Posted: Apr 16, 2012 5:09 AM by AP
NEW ORLEANS (AP) - The French Quarter Festival, a free four-day music festival centered in this city's historic center, saw what some long-time performers said were the largest crowds ever for a festival that's been around since the 1980s.
"This is the biggest I've seen it," jazz trumpeter Leroy Jones told the Times-Picayune after a midday set with one of his bands, New Orleans' Finest.
Throngs of people packed the French Quarter and listened to music on 22 stages around the old city center.
"This thing done blew up. It's catching up to Jazz Fest," said Julius McKee, 45, as he lugged his sousaphone through the streets to busk in front of Cafe du Monde.
The festival was to wrap up Sunday night after featuring about 800 musicians.
There is no admission, but vendors sell cocktails and food to help subsidize the event. Private and corporate sponsors pay for the musicians.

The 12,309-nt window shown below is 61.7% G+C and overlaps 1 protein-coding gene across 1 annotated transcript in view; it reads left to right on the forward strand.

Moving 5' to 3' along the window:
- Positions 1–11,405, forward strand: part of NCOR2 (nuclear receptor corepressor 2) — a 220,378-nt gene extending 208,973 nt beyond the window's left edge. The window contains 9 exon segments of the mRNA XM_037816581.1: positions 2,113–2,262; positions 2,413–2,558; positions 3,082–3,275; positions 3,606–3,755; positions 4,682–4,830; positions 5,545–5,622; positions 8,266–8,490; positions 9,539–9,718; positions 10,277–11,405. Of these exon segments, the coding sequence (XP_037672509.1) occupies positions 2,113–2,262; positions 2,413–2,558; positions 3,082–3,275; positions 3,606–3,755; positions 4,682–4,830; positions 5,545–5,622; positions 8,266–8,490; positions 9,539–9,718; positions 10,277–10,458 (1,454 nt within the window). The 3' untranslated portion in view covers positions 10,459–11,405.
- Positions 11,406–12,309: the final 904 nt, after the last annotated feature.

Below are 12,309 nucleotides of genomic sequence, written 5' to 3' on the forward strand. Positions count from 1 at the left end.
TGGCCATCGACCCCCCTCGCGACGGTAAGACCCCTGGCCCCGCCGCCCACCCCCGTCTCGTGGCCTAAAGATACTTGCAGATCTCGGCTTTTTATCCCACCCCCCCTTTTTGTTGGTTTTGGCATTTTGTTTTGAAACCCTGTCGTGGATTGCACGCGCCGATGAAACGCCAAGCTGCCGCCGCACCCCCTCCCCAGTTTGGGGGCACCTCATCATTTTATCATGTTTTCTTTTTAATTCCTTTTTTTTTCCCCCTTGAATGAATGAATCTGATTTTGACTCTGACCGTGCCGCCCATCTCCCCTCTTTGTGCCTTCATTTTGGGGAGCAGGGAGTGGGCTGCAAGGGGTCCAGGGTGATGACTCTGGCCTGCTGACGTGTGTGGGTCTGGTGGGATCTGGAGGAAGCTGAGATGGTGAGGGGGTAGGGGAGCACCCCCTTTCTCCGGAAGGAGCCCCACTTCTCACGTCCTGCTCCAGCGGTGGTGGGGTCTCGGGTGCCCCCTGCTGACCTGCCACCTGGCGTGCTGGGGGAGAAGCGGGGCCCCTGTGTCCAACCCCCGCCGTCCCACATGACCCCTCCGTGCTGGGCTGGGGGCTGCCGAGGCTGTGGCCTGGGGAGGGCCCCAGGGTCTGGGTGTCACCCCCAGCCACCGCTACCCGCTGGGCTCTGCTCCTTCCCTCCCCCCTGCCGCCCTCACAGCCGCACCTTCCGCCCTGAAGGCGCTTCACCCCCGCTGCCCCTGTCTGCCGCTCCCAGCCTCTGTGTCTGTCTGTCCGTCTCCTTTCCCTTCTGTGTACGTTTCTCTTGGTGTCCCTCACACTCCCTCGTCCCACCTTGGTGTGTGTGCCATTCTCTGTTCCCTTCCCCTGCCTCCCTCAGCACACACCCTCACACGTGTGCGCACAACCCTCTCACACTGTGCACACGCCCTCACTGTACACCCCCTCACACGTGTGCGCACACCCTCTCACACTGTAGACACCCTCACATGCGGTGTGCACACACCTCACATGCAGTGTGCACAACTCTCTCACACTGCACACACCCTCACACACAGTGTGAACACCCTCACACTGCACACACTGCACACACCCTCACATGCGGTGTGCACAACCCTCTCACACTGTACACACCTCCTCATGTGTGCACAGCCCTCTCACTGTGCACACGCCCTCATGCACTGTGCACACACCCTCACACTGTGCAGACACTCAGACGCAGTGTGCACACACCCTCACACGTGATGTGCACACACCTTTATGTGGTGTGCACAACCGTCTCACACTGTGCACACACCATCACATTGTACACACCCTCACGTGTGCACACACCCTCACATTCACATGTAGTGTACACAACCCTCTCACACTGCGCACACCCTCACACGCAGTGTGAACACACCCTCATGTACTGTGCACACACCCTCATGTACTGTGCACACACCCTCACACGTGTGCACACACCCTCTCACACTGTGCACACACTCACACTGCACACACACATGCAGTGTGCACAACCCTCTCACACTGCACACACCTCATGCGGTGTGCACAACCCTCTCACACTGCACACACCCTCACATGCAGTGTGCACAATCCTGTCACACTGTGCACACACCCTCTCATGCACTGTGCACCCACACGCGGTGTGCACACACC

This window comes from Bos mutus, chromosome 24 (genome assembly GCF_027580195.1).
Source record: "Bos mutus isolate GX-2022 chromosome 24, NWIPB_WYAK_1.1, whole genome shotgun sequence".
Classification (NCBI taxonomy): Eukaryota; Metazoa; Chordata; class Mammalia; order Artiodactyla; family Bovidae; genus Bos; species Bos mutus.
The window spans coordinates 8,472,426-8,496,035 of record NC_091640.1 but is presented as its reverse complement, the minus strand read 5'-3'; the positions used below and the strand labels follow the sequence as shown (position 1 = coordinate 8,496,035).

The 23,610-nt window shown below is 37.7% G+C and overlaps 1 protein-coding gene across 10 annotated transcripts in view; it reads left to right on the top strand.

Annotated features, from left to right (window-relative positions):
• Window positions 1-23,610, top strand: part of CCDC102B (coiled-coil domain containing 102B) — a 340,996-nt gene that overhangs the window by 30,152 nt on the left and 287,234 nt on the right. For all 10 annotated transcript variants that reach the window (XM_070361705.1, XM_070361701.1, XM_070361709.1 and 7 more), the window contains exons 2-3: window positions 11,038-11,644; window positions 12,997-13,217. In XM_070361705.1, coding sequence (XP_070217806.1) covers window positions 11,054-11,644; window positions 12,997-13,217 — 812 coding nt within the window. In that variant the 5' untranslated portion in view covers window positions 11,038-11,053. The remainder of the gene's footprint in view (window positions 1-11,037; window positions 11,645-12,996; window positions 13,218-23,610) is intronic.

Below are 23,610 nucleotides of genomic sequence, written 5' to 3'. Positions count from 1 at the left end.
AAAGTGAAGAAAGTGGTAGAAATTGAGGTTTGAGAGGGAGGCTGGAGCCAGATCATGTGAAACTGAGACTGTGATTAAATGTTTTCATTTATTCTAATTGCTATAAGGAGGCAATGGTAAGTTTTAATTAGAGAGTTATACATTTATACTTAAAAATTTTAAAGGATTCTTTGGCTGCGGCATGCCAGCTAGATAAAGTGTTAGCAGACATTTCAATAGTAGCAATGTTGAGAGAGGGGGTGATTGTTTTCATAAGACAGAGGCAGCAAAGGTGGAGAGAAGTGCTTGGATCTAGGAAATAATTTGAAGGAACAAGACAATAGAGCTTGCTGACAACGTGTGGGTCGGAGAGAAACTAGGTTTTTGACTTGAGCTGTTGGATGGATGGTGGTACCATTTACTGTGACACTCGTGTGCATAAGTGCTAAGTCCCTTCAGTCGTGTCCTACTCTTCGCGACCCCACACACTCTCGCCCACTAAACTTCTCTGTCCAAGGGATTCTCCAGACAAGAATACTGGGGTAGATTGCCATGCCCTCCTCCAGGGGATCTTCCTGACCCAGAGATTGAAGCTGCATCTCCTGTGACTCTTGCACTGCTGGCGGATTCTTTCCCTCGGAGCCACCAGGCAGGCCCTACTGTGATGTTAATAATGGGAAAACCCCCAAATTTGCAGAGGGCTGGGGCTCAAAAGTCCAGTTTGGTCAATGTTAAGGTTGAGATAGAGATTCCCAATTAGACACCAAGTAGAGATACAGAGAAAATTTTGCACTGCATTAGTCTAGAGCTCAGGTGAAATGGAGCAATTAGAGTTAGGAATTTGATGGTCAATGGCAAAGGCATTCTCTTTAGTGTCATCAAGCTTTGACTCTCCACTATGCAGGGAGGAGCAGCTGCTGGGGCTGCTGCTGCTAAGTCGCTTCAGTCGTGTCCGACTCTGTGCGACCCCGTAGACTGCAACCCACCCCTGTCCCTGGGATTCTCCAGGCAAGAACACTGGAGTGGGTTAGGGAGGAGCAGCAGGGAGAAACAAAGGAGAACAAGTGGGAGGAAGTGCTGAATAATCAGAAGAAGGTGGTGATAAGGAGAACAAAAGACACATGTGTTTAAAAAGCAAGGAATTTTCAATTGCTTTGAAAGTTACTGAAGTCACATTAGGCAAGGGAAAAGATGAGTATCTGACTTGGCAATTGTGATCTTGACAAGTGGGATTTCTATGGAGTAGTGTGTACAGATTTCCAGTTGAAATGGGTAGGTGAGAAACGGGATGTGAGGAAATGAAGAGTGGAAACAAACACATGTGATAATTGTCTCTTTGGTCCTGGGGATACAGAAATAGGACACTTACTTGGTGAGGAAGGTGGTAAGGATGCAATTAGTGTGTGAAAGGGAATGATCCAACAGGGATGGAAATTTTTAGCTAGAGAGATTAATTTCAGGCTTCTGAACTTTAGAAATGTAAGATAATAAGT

Many streets in the French Quarter were blocked off to cars and quickly filled up with pedestrians and bicyclists. Many of those arriving by car had to park long distances away to find free street parking.
The crowds were thickest and moved the slowest along the riverfront, where big-name performers like Glen David Andrews, Walter "Wolfman" Washington and the Hot 8 Brass Band drew thousands of fans.
The World Famous N'awlins Cafe & Spice Emporium had customers lined up three deep for lunch.
"This is bigger than the Jazz Fest," said Arthur Humphries, whose family has run the place since 1890. The shop was doing brisk sales of soft shell crabs, barbecued shrimp, Caouane turtle and hot sausage.
"It's more locals, but plenty of tourists too," Humphries said.
Trumpeter Jones, 54, remembered how he played at the first French Quarter Festival in 1984. That event now feels almost tiny by comparison, said Jones and longtime neighbors like photographer Louis Sahuc, 69, who also recalled the event's beginnings in 1984.